Around the League:
Jharel Cotton (SP) OAK - No park in the majors had a lower HR rate than Oakland last season, and Jharel Cotton posted a FB rate of nearly 50% in his 5 September starts, something that wasn't very far out of line with his minor league numbers. You see where I'm going with this. Cotton boasts a re-diddly-damn-diculous 15 mph split between his FB and changeup to go along with solid cutter, a mix that's allowed him to rack up terrific K numbers in the minors. Even in his debut last year he posted a chase rate of 38% and a swinging strike percentage of 12.5, although his K/9 was only 7.06. At worst, I think Cotton will be a tremendous streaming SP for his home match-ups....he allowed 3 runs on 7 hits in 20 1/3 IP at home last year. At best, I think Cotton is a mid-rotation arm that might mandate benching in the most HR-friendly stadiums. Either way, you've got a guy that should outpace his current #74 SP draft position.
Mitch Haniger (OF) SEA - I'll add my voice to the chorus in favor of Mitch Haniger as a late-round option this year. The 26 year old hit 30 homers last year across 3 levels, and his contact ability in 34 games at the big league level was better than you'd expect for that level of power in a player's first exposure to MLB. Add in his stated desire to steal more bases this year (he's typically been between 8-12 in the minors), and you've got a potential 5-category contributor with an ADP as the #102 OF right now. Certainly a worthwhile late-round gamble in any format.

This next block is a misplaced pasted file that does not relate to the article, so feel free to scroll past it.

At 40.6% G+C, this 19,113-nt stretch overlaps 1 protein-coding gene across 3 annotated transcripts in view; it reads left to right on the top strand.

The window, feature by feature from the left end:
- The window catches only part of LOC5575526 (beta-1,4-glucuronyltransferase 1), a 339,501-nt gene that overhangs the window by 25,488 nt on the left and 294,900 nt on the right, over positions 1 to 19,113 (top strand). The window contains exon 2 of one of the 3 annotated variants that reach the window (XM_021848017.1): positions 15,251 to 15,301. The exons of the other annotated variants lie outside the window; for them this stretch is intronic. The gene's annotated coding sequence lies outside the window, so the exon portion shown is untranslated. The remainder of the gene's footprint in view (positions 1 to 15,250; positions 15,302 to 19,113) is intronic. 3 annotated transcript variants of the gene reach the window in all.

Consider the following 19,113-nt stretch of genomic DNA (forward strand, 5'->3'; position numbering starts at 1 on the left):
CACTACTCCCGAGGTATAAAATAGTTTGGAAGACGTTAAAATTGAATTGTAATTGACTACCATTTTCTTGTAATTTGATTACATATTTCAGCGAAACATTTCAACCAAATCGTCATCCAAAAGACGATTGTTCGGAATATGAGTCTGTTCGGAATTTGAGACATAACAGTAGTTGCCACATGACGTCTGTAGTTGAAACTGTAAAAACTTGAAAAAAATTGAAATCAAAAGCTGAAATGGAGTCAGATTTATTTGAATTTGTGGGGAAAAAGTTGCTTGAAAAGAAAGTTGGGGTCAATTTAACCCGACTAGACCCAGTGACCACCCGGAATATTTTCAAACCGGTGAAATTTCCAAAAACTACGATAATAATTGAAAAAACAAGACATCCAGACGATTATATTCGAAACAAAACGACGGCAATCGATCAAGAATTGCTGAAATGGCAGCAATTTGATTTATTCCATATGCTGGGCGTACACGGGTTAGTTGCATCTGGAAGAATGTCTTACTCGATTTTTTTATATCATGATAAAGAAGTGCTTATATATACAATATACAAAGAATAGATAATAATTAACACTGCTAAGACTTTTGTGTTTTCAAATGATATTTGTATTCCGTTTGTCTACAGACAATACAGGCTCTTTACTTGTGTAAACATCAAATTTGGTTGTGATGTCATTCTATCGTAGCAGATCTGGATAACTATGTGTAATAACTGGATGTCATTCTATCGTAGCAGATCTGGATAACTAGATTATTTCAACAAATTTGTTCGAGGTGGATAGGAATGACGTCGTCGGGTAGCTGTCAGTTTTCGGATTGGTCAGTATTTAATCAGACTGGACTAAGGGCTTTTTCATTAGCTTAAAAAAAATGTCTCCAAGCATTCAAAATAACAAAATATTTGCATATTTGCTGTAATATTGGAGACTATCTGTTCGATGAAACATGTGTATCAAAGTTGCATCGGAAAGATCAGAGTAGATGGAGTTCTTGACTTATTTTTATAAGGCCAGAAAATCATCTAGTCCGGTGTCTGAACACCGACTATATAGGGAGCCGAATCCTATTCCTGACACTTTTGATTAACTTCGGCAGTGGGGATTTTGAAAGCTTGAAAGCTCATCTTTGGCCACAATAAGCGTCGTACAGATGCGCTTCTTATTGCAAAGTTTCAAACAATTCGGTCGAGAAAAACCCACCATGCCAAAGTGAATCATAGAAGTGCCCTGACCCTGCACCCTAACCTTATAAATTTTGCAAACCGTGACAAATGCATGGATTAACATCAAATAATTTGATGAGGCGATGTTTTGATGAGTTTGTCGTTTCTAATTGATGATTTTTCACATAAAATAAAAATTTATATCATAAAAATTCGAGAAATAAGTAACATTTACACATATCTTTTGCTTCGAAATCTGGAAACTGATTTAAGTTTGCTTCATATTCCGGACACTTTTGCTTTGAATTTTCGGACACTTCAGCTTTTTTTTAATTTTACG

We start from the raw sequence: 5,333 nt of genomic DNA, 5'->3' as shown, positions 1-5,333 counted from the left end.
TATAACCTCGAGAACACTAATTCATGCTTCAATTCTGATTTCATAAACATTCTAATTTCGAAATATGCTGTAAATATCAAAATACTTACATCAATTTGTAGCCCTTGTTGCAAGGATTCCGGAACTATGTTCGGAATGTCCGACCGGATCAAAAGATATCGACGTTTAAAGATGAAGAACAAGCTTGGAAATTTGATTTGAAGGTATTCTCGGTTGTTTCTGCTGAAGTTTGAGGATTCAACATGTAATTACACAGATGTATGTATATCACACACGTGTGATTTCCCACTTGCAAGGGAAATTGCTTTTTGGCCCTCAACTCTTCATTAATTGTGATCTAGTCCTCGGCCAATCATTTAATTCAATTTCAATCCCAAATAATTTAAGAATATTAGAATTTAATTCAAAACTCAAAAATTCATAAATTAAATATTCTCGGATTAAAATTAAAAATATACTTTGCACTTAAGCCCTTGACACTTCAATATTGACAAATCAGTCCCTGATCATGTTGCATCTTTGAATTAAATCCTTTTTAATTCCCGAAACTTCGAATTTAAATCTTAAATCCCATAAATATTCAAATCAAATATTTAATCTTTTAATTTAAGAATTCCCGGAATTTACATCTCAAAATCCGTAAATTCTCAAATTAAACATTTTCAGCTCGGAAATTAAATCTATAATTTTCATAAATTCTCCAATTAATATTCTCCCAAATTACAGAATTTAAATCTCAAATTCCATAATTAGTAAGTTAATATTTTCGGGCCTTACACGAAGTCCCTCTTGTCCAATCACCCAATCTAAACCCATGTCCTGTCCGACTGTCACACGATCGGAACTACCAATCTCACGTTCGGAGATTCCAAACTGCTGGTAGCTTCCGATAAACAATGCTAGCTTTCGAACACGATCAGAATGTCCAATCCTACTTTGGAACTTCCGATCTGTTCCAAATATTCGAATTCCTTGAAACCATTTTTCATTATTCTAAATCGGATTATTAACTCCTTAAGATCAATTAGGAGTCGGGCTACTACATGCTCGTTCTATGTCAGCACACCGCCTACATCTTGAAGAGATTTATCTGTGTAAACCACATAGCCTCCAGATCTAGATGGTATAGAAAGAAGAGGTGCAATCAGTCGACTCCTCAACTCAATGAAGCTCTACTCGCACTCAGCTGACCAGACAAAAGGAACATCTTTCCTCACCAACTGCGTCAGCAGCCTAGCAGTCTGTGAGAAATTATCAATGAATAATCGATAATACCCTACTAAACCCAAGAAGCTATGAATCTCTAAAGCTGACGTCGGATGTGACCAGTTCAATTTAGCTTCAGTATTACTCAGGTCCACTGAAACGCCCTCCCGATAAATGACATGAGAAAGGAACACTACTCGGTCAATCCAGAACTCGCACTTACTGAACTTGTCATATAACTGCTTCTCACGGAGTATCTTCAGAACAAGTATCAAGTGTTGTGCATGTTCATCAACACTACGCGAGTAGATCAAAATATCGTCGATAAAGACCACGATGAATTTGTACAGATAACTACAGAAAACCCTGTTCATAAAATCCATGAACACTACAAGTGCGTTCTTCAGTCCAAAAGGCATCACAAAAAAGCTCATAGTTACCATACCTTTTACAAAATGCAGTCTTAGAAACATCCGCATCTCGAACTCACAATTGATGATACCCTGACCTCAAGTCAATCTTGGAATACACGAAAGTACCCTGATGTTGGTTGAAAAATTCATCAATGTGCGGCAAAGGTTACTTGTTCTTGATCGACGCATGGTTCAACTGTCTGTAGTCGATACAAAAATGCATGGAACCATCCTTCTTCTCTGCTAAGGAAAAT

Taijuan Walker (SP) ARI - I think there's a tendency to ignore a guy like Walker in 2017, between the move to Arizona and the subpar 2016. There are three points to consider that might lead to a different mindset here. 1) The NL is always an easier league to pitch in than the AL with the pitchers hitting; 2) Walker's pedigree is outstanding, and he still has 4 potentially plus pitches; and 3) Walker had 10 bone spurs removed from his right (plant) foot in October, something that I believe must have contributed to his erratic performances last season. I would have no problem selecting Walker as a high-upside late-round choice to finish up my pitching staff this year....the chase rate and swinging strike% are very solid. And if you care about these sorts of things.....Walker has tossed 9 shutout innings to start the spring, allowing 3 hits and a walk while fanning 13.
Ian Desmond (1B/OF) COL - Just a few weeks after I questioned why Ian Desmond was being drafted outside of the top-50, the new Rockie 1B had his hand broken by a Rookie Davis fastball. He will heading to see a specialist Monday, but I would guess that he's out until May at the earliest, which means a big boost to the value of Mark Reynolds and a modest bump to that of Jordan Patterson. Reynolds hit very well last year for the Rockies, but the youth and left-handedness of Patterson make him an intriguing deep-league sleeper due to the persistent contact issues of Reynolds. Reynolds can be safely added as a late-round selection in most formats....as we all know, any bat starting in Colorado is likely to have value. Patterson should be a watch-list sort at present. Hand injuries are tricky, so you've got to downgrade Desmond quite a bit....I wouldn't expect to see normal levels of power from him until around the break in all likelihood.
Jason Kipnis (2B) CLE - Kipnis is going to be shut down for two weeks with a right rotator cuff strain, similar to the issue that he had in 2015. It isn't expected to be a long-term malady right now, but Opening Day is likely out of the question. Missing 2-3 weeks is the most likely scenario, and the short-term beneficiaries there are probably either Erik Gonzalez or Giovanny Urshela, neither of whom are likely to provide you with any sort of value barring a longer-term absence for Kipnis. I'd be a bit concerned about a decline in power for Kipnis, who is coming off career bests in HRs, FB rate, and hard contact rate. All of the batted ball data supports that increase, but an injury to the lead shoulder could reduce the bat speed a bit...I'd downgrade him slightly based on this news.